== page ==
New study questions the idea that the solution to pollution is dilution
A recent article by EOS writer Jackie Rocheleau highlights a growing concern about wildfire smoke and other pollutants that continue to exist in a diluted quantity within our atmosphere. With wildfires growing in size and quantity due to climate change, the original idea that simply waiting for the pollutants to disperse would be enough to protect human health, is coming into question.
As wildfire smoke rises into the atmosphere, sunlight spurs chemical reactions that alter the smoke’s original components (primary organic aerosols) and create new ones, so-called secondary organic aerosols, over the course of hours to days. “That smoke is hanging out there for days and days and days, and it’s getting chemically cooked,” said Anthony Wexler, a professor and the director of the Air Quality Research Center at the University of California, Davis. Wexler was not involved in the new study. “And there are interesting questions there about how that’s changing the toxicity of this stuff.”
Once they enter human airways, the different aerosols likely take different routes through the body. Secondary organic aerosols are generally more oxygenated and soluble than primary ones. Primary organic aerosols are more readily taken up by fats, whereas secondary organic aerosols better dissolve in the bloodstream.
Researchers at the University of Georgia’s College of Engineering began studying wildfire emissions. Associate Professor Rawad Saleh and his team explored how the toxicity of smoke changes as it moves in the atmosphere and is exposed to different levels of UV light intensity, humidity, and temperature. They tested this aged smoke on lung cells and compared the changes with fresh smoke on the cells.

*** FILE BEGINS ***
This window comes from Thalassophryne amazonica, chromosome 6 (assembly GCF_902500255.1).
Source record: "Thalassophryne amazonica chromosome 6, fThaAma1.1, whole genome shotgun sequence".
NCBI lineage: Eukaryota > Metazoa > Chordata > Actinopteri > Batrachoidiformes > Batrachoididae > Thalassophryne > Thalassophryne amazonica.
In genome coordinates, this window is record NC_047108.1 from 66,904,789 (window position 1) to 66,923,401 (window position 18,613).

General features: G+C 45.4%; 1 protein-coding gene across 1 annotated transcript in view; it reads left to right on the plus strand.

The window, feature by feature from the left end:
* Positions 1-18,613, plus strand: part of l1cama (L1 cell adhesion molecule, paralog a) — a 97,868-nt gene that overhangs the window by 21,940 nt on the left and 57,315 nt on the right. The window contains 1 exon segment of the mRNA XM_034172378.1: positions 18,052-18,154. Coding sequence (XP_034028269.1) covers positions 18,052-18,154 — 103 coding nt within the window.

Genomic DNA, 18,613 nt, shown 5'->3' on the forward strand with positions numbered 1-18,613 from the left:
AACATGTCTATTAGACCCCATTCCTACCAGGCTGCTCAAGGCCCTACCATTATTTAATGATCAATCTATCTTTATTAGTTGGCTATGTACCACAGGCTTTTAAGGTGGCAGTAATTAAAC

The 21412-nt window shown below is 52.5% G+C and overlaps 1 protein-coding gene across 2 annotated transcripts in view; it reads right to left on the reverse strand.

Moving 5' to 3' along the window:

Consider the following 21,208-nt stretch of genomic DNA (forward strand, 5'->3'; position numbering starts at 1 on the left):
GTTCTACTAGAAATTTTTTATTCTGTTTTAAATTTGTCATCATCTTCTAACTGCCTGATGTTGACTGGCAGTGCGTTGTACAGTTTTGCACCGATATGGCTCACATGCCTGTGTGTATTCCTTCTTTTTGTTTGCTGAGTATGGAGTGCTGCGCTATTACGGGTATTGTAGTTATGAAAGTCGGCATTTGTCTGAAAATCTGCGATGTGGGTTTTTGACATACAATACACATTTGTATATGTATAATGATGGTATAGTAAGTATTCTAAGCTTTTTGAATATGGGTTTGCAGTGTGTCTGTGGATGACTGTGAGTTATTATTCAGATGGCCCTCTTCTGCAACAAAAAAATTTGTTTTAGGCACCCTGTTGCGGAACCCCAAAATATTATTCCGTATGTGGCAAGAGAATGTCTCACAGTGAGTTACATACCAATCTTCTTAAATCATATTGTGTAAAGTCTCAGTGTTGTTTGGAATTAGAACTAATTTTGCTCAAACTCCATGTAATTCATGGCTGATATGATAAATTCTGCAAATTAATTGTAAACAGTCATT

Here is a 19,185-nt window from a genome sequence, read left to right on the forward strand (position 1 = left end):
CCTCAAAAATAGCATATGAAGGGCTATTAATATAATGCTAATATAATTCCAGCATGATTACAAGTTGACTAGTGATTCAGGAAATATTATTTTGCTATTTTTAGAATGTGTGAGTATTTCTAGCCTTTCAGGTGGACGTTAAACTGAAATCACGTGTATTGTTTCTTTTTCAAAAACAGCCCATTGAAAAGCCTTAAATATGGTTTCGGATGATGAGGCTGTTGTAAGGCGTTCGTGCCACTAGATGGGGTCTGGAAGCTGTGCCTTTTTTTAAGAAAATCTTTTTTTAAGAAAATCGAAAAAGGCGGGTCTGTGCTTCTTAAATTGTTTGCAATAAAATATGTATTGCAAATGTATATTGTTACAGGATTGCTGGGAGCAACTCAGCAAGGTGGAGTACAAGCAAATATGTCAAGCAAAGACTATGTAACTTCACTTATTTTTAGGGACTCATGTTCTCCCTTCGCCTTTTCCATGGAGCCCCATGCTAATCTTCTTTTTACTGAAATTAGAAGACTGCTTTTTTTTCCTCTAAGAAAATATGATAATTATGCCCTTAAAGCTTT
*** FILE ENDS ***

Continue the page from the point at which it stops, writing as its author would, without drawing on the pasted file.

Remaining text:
Aged smoke had fewer heavy metals and aromatics but did have more heavily oxygenated compounds. This, the researchers thought, drove different toxicity mechanisms. The fresh smoke’s aromatics and metals homed in on the cellular powerhouse, mitochondria, disrupting the way cells store and use energy. But in the aged smoke, oxygenated compounds led to higher levels of cell death.
Revealing these different toxicity mechanisms is “incredibly important,” said Laura Van Winkle, a professor of respiratory toxicology at the University of California, Davis, who was not involved in the study.
Read the full article and journal publication on EOS here.
Citation: Rocheleau, J. (2022), The Sun bakes wildfire smoke, changing its toxicity, Eos, 103, https://doi.org/10.1029/2022EO220277. Published on 13 June 2022.